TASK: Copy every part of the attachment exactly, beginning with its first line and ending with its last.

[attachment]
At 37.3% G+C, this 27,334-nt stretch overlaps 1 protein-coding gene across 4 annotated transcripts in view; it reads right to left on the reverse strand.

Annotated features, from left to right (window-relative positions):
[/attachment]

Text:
At 37.3% G+C, this 27,334-nt stretch overlaps 1 protein-coding gene across 4 annotated transcripts in view; it reads right to left on the reverse strand.

Annotated features, from left to right (window-relative positions):